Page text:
TRACKER 5100/5100i/5500/5500i Installation and Operation Manual
6 Highway display
The highway display has a bird’s eye view of the
boat’s course to a destination:
To go to the highway display, press DISP and select
Warning: The highway display does not show
land, dangerous waters or chart symbols.
CDI lines, parallel to the boat’s plotted course
(see appendix C, CDI). The CDI lines are like a highway
over the water where the boat will move.
Six numeric data fields.
To change what data is displayed, see below.
Boat position is at the bottom, centre of the display.
Boat’s plotted course to destination.
The highway display shows:
Change the numeric data display
1 In the highway display, press MENU and select
2 Change a data field:
i Press the cursor keys to highlight the field.
ii Press ENT to display a menu of the data
that can be shown in the field.
iii Select the data to show in the field; select
None to leave the field empty.
3 Repeat the above step to change other fields.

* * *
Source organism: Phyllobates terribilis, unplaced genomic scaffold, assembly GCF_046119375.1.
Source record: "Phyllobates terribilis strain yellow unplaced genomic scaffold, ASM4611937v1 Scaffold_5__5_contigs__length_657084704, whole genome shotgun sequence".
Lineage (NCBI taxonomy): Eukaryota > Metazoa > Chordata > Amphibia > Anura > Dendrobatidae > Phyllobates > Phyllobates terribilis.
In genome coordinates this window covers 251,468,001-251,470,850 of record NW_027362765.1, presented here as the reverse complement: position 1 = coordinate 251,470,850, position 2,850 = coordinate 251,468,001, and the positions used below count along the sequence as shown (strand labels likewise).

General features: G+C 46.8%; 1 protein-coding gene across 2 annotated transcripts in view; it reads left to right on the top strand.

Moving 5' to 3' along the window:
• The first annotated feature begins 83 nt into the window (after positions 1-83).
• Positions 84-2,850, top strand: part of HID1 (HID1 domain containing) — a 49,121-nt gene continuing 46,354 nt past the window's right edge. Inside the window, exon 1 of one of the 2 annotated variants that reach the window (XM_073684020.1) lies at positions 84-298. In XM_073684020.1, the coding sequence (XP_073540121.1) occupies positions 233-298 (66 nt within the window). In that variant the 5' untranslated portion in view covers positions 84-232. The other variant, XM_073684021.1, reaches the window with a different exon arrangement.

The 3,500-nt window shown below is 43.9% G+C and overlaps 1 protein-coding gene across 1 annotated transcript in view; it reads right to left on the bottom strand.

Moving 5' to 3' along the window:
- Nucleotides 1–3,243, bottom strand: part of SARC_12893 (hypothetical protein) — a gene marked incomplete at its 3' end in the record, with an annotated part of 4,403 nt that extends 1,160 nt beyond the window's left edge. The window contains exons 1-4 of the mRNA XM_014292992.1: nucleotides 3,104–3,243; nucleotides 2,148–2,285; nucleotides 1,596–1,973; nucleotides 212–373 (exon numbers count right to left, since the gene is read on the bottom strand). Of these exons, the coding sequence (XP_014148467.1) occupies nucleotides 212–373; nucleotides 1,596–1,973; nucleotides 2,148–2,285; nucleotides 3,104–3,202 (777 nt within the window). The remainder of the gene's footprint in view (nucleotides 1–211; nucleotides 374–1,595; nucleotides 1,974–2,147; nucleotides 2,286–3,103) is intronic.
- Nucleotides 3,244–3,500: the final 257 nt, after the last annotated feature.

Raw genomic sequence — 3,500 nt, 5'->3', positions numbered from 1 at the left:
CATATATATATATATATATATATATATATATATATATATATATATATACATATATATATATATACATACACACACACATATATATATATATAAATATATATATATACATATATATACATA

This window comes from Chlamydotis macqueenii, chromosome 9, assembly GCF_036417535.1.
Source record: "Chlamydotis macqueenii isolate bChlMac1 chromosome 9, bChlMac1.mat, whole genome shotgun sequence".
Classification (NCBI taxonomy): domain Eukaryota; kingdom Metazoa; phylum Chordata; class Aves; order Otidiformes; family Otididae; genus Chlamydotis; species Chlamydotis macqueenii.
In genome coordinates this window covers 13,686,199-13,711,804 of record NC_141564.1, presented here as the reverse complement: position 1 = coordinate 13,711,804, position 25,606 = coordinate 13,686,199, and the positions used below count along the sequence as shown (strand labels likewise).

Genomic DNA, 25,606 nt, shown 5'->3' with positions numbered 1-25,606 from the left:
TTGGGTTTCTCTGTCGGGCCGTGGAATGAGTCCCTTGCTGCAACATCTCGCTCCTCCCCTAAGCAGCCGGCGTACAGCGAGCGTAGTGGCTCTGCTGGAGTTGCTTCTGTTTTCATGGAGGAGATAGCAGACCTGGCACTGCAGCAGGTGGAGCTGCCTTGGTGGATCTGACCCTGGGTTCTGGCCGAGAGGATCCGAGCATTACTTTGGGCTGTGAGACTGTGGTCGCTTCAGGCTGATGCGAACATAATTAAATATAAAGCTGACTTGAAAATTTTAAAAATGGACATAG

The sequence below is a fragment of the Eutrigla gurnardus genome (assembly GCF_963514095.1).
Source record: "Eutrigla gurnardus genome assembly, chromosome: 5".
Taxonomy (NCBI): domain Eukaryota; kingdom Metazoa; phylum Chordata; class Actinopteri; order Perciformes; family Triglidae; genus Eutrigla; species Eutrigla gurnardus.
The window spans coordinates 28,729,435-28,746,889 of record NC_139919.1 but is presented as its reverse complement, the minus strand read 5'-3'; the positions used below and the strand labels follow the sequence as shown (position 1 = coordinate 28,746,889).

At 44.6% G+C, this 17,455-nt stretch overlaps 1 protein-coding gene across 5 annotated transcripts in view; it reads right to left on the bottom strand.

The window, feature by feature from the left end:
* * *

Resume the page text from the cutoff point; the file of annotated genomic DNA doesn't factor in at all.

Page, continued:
4 Finally, press ESC to return to the highway
GPS worldwide navigation
The US Government operates the GPS system. Twenty-
four satellites orbit the earth and broadcast position and
time signals. The positions of these satellites are
constantly changing. The GPS receiver analyses the
signals from the closest satellites and calculates exactly
where it is on earth. This is called the GPS position.
The accuracy of the GPS position is typically better than
10 m (33 ft) for 95% of the time. A GPS antenna can
receive signals from the GPS satellites when it is almost
anywhere on earth.
TRACKERs 5500i and 5100i have built in GPS antennas;
TRACKERs 5500 and 5100 are usually connected to
the external GPS antenna supplied. All TRACKERs have
a sensitive 12-channel receiver built in. The receiver
tracks signals from all satellites visible above the horizon
and uses measurements from all satellites more than
5° above the horizon to calculate the position.
A DGPS system uses correction signals to remove some
of the errors in the GPS position. The TRACKER can
use one of two types of DGPS system:
WAAS and EGNOS DGPS
WAAS and EGNOS are two satellite based DGPS
systems. The correction signals are broadcast by
satellites and are received by the TRACKER’s
standard GPS antenna. The accuracy of the
corrected GPS position is typically better than 5 m
(16 ft) for 95% of the time.
WAAS covers all of the USA and most of Canada.
EGNOS will cover most of Western Europe when
it becomes operational about the end of 2003. To
enable WAAS and EGNOS DGPS, (see
Differential beacon DGPS
Differential beacons are land based radio
transmitters that broadcast correction signals